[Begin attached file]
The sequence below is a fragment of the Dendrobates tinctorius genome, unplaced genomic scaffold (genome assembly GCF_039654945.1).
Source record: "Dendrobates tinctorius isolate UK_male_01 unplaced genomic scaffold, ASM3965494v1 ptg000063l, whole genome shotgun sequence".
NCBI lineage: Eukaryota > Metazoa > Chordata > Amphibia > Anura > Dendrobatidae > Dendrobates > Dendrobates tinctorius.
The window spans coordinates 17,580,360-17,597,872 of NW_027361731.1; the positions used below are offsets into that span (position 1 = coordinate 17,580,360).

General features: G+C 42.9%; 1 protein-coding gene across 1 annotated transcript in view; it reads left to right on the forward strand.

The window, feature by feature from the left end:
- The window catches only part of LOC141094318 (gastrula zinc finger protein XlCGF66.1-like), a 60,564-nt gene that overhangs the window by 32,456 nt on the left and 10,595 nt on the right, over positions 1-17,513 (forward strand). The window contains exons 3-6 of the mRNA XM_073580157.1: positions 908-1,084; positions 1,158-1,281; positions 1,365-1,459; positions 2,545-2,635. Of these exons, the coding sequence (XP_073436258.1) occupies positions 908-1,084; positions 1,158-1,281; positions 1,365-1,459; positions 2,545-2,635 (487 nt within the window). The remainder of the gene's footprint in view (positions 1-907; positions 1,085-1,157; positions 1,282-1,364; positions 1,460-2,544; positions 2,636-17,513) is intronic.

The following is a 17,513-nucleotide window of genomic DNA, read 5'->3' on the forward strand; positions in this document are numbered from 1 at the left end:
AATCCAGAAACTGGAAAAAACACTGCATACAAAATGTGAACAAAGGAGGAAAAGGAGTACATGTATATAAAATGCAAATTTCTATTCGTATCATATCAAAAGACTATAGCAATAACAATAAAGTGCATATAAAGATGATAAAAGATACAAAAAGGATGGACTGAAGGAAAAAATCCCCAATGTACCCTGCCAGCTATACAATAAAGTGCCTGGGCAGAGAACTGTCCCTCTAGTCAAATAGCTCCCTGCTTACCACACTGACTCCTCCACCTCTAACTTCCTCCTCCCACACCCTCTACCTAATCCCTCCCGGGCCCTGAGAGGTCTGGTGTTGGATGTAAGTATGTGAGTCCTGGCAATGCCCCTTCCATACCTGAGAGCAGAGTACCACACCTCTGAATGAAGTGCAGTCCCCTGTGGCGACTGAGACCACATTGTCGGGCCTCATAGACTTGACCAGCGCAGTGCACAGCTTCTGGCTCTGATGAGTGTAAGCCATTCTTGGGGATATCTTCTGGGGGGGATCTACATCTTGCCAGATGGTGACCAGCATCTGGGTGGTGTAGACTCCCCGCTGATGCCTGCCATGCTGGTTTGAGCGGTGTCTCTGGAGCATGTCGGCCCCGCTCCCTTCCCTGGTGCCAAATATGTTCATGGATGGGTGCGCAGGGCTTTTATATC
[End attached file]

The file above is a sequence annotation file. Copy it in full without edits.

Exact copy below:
The sequence below is a fragment of the Dendrobates tinctorius genome, unplaced genomic scaffold (genome assembly GCF_039654945.1).
Source record: "Dendrobates tinctorius isolate UK_male_01 unplaced genomic scaffold, ASM3965494v1 ptg000063l, whole genome shotgun sequence".
NCBI lineage: Eukaryota > Metazoa > Chordata > Amphibia > Anura > Dendrobatidae > Dendrobates > Dendrobates tinctorius.
The window spans coordinates 17,580,360-17,597,872 of NW_027361731.1; the positions used below are offsets into that span (position 1 = coordinate 17,580,360).

General features: G+C 42.9%; 1 protein-coding gene across 1 annotated transcript in view; it reads left to right on the forward strand.

The window, feature by feature from the left end:
- The window catches only part of LOC141094318 (gastrula zinc finger protein XlCGF66.1-like), a 60,564-nt gene that overhangs the window by 32,456 nt on the left and 10,595 nt on the right, over positions 1-17,513 (forward strand). The window contains exons 3-6 of the mRNA XM_073580157.1: positions 908-1,084; positions 1,158-1,281; positions 1,365-1,459; positions 2,545-2,635. Of these exons, the coding sequence (XP_073436258.1) occupies positions 908-1,084; positions 1,158-1,281; positions 1,365-1,459; positions 2,545-2,635 (487 nt within the window). The remainder of the gene's footprint in view (positions 1-907; positions 1,085-1,157; positions 1,282-1,364; positions 1,460-2,544; positions 2,636-17,513) is intronic.

The following is a 17,513-nucleotide window of genomic DNA, read 5'->3' on the forward strand; positions in this document are numbered from 1 at the left end:
AATCCAGAAACTGGAAAAAACACTGCATACAAAATGTGAACAAAGGAGGAAAAGGAGTACATGTATATAAAATGCAAATTTCTATTCGTATCATATCAAAAGACTATAGCAATAACAATAAAGTGCATATAAAGATGATAAAAGATACAAAAAGGATGGACTGAAGGAAAAAATCCCCAATGTACCCTGCCAGCTATACAATAAAGTGCCTGGGCAGAGAACTGTCCCTCTAGTCAAATAGCTCCCTGCTTACCACACTGACTCCTCCACCTCTAACTTCCTCCTCCCACACCCTCTACCTAATCCCTCCCGGGCCCTGAGAGGTCTGGTGTTGGATGTAAGTATGTGAGTCCTGGCAATGCCCCTTCCATACCTGAGAGCAGAGTACCACACCTCTGAATGAAGTGCAGTCCCCTGTGGCGACTGAGACCACATTGTCGGGCCTCATAGACTTGACCAGCGCAGTGCACAGCTTCTGGCTCTGATGAGTGTAAGCCATTCTTGGGGATATCTTCTGGGGGGGATCTACATCTTGCCAGATGGTGACCAGCATCTGGGTGGTGTAGACTCCCCGCTGATGCCTGCCATGCTGGTTTGAGCGGTGTCTCTGGAGCATGTCGGCCCCGCTCCCTTCCCTGGTGCCAAATATGTTCATGGATGGGTGCGCAGGGCTTTTATATC